Political activism is complicated enough. Your personal and professional life is scrutinized, your motivations are doubted, and your every word is parsed. Lots of friends may feel differently from you. Running a business while being politically active is even more complicated. Your company can come under fire, or your employees may disagree with you. Even if a customer agrees, they still may want to distance themselves from your activism. Politics and business is a difficult balance to strike.
YPO member Dirk Bak has mastered this tightrope walk. After years of political activism, he understands the repercussions that can result, and has found equilibrium between business and politics. He has been able to continue running a successful business with customers all over the political spectrum, while also advocating for his beliefs and exercising his constitutional rights.
Bak is the President of SDQ Janitorial, one of the top providers of custodial cleaning in Minnesota. SDQ services commercial buildings, provides disaster cleanup, and offers furniture maintenance, serving over 500 customers and thousands of buildings. In 2012, Bak was the Co-Chair of the Mitt Romney presidential campaign in Minnesota, and he’s worked on several local congressional campaigns. Bak also has a JD, and is a graduate of Harvard’s OPM program. The Minneapolis-St. Paul Business Journal named him to their 40 Under 40 list and awarded him the Young Entrepreneurial Award.
Business and politics are heavy enough subjects independently. Combine them, and a less careful person might have a recipe for disaster. Bak, however, is as affable as they come, and not afraid to laugh at himself. After all, his nickname in the industry is “Dirty Dirk,” since he’s in the business of cleaning. “It’s a natural fit,” he admits. And when you step up to be a campaign chair on one side or another, “You’re picking a narrow lane!” Bak warns as he smiles. For example, “People know that I’m Mormon. So the thought would be, ‘Because he’s Mormon, he supported Mitt,'” Bak says. “But that would be like saying, ‘I’m Mormon, so I support Harry Reid.’ Reid’s also Mormon, and we couldn’t be further from each other on the spectrum!” he laughs. “You’ve got to laugh with it. And I think I’m probably a lot more personable because of that,” he shares. Don’t let your political affiliations overshadow your personality.
2. Make Corporate Donations Carefully
Bak is emphatic about this. “Watch your corporate donations!” he advises. Bak also says you have to consider context: “You really have to look at the geographic area you’re in.” Bak may be an active Republican, but he knows that “a lot of times, you’re going to have to support based on the candidate specifically, and not so much the party,” he explains. Depending on the political realities, “You need to support candidates on both sides on certain topics,” he urges. So if you’re going to make a corporate campaign contribution, do so only after careful consideration.
Customers are always watching, so don’t undermine your business or compromise your customers. What customers see in your politics shouldn’t be altogether different from what they see in your business. For Bak, this meant focusing on economic issues rather than social ones. He shares, “Being a business owner, running a sizeable business and servicing a lot of Fortune 500 companies that are all over the spectrum politically, it’s a lot about fiscal issues. So in my case, I focused on the fiscal issues…That business part is what I was drawn to. I stayed away from the social issue piece.” Your core values should apply to your personal life, your business, your politics, and everything in between. Bak says, “It’s like the adage you hear from your parents: ‘Remember who you are, and remember what you say and what you represent.’ That’s something I took very seriously.” Your customers don’t have to agree with your political beliefs, but they do have to know you’re honest and consistent.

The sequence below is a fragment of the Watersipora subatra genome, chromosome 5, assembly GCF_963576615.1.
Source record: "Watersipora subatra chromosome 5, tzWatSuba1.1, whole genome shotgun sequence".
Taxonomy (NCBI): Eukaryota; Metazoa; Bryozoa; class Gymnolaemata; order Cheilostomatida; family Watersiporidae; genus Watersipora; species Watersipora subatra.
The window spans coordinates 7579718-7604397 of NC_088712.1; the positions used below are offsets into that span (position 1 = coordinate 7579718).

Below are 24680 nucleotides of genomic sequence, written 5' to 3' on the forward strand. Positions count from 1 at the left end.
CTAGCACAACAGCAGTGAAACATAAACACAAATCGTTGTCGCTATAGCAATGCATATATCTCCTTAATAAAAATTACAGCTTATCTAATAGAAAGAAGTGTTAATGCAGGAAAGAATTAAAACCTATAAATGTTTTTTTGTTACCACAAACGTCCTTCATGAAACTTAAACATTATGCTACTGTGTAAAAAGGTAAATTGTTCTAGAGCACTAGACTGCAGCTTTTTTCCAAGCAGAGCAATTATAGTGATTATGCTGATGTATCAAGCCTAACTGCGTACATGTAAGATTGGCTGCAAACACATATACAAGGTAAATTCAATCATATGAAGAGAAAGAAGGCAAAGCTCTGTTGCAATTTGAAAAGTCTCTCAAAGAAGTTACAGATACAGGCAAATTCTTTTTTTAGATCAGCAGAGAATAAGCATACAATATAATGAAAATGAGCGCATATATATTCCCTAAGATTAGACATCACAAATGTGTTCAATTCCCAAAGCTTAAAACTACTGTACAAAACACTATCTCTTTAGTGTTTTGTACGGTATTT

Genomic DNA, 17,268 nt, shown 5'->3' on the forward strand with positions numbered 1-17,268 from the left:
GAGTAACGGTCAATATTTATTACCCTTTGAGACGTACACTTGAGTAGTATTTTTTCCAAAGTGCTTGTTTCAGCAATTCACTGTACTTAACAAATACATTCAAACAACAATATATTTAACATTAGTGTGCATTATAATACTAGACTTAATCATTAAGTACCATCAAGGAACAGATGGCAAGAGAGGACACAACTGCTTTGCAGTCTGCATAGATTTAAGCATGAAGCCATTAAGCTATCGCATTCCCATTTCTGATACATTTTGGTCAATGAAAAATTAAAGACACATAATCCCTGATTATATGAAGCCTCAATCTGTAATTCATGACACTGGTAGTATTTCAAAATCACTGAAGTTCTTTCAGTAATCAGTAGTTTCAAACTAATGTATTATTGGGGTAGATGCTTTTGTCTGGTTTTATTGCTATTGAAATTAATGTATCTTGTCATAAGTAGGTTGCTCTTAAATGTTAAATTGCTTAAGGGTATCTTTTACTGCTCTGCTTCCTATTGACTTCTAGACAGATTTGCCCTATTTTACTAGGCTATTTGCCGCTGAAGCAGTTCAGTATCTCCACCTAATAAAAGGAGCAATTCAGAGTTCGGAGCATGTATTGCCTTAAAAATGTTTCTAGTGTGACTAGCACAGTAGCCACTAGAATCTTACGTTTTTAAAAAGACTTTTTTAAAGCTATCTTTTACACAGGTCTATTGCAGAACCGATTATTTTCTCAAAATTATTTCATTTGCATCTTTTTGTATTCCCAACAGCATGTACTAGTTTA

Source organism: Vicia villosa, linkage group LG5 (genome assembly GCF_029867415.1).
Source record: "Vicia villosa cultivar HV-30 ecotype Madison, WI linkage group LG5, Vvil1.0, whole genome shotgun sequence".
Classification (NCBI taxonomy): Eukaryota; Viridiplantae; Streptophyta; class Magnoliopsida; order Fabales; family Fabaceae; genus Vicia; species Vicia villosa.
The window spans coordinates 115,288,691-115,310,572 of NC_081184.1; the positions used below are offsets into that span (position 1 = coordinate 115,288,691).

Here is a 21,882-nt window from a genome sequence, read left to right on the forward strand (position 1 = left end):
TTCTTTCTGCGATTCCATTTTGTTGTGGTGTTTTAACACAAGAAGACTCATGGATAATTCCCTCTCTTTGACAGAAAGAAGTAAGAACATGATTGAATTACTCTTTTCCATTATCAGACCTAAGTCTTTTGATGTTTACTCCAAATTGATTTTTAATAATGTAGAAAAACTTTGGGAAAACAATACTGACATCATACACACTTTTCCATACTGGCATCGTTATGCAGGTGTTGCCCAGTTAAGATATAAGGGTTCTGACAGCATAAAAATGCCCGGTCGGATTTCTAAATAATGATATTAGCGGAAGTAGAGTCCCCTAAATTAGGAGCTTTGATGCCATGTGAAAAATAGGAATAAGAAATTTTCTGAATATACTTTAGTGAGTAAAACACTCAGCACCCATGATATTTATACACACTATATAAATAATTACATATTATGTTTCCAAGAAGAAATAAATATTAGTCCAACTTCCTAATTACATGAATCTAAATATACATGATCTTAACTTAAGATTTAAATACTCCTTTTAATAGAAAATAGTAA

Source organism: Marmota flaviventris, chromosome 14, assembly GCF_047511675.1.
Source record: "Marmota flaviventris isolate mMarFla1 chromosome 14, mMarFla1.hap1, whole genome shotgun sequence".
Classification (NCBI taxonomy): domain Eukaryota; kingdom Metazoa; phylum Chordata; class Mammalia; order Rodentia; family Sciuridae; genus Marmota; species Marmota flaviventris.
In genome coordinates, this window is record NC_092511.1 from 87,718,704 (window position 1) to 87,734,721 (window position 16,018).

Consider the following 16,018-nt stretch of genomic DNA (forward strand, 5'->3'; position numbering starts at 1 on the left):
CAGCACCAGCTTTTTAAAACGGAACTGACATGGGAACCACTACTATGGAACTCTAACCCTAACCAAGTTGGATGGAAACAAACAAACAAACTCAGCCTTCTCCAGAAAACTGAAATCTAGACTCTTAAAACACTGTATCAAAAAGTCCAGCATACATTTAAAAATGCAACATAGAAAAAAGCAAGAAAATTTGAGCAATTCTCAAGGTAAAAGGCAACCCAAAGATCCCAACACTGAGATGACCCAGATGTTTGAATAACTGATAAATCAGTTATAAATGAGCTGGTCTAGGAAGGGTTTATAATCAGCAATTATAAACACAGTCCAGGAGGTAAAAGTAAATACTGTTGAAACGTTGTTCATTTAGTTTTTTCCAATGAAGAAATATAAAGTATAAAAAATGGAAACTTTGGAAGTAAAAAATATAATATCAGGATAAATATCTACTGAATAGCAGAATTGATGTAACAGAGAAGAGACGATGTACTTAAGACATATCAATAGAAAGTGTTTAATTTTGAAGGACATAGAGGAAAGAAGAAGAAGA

In business, politics, and everything else, every action produces a reaction. When you join a political campaign while running a business, “there are repercussions,” Bak confirms. No matter what, not everyone is going to agree with you. It’s true when dealing with clients, and it’s true in your own office, too. Bak shares, “I have direct employees that are not for my candidate, or are absolutely not for my party. You have to be sensitive to them.” Bak is careful to have clear boundaries, and understands that even as a supporter, convincing others is not his job. “It’s really up to the candidate to get people to support them. You’re just a vehicle to that individual to help clarify,” he points out. Most important of all is to keep your cool. “Politics, like religion, is obviously very divisive. Within that context, people really need to understand that these turn into emotional contests for people,” Bak acknowledges. “And no matter what, you can’t win an emotional argument,” he advises.
I’m a big believer in finding the win-win in business. It’s always there; it’s just a matter of finding it. Bak is the same way, asserting, “You have to find common ground with people.” Not everyone will agree with you, and that’s ok. “Find the common ground!” he repeats emphatically. Bak advises a straightforward, accessible approach. “Let them come to you and ask the hard questions,” he encourages. But he goes even further: “Remember that it’s ok not to have all the answers.” Exercising this empathy and humility is the best way to maintain strong business relationships no matter the other’s political bent.
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